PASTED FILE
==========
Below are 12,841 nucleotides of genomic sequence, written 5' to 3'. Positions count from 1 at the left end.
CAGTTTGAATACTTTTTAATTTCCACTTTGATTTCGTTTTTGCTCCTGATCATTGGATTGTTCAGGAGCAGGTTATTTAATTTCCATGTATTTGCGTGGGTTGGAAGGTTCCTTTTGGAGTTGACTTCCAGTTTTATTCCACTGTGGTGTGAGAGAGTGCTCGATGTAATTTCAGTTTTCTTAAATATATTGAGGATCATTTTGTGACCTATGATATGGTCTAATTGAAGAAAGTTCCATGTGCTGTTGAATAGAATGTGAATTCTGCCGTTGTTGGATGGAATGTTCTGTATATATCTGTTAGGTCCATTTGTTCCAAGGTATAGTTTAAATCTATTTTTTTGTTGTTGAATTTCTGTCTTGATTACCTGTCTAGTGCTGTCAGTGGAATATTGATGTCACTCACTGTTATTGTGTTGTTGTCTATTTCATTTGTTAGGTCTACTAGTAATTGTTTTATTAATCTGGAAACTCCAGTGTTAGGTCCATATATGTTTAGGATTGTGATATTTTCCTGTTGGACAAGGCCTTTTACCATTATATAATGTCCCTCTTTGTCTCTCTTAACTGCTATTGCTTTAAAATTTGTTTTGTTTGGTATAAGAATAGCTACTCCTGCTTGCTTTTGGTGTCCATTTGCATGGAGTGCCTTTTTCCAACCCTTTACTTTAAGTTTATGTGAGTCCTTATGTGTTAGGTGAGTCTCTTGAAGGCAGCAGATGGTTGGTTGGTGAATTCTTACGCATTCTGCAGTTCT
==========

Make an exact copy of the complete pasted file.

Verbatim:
Below are 12,841 nucleotides of genomic sequence, written 5' to 3'. Positions count from 1 at the left end.
CAGTTTGAATACTTTTTAATTTCCACTTTGATTTCGTTTTTGCTCCTGATCATTGGATTGTTCAGGAGCAGGTTATTTAATTTCCATGTATTTGCGTGGGTTGGAAGGTTCCTTTTGGAGTTGACTTCCAGTTTTATTCCACTGTGGTGTGAGAGAGTGCTCGATGTAATTTCAGTTTTCTTAAATATATTGAGGATCATTTTGTGACCTATGATATGGTCTAATTGAAGAAAGTTCCATGTGCTGTTGAATAGAATGTGAATTCTGCCGTTGTTGGATGGAATGTTCTGTATATATCTGTTAGGTCCATTTGTTCCAAGGTATAGTTTAAATCTATTTTTTTGTTGTTGAATTTCTGTCTTGATTACCTGTCTAGTGCTGTCAGTGGAATATTGATGTCACTCACTGTTATTGTGTTGTTGTCTATTTCATTTGTTAGGTCTACTAGTAATTGTTTTATTAATCTGGAAACTCCAGTGTTAGGTCCATATATGTTTAGGATTGTGATATTTTCCTGTTGGACAAGGCCTTTTACCATTATATAATGTCCCTCTTTGTCTCTCTTAACTGCTATTGCTTTAAAATTTGTTTTGTTTGGTATAAGAATAGCTACTCCTGCTTGCTTTTGGTGTCCATTTGCATGGAGTGCCTTTTTCCAACCCTTTACTTTAAGTTTATGTGAGTCCTTATGTGTTAGGTGAGTCTCTTGAAGGCAGCAGATGGTTGGTTGGTGAATTCTTACGCATTCTGCAGTTCT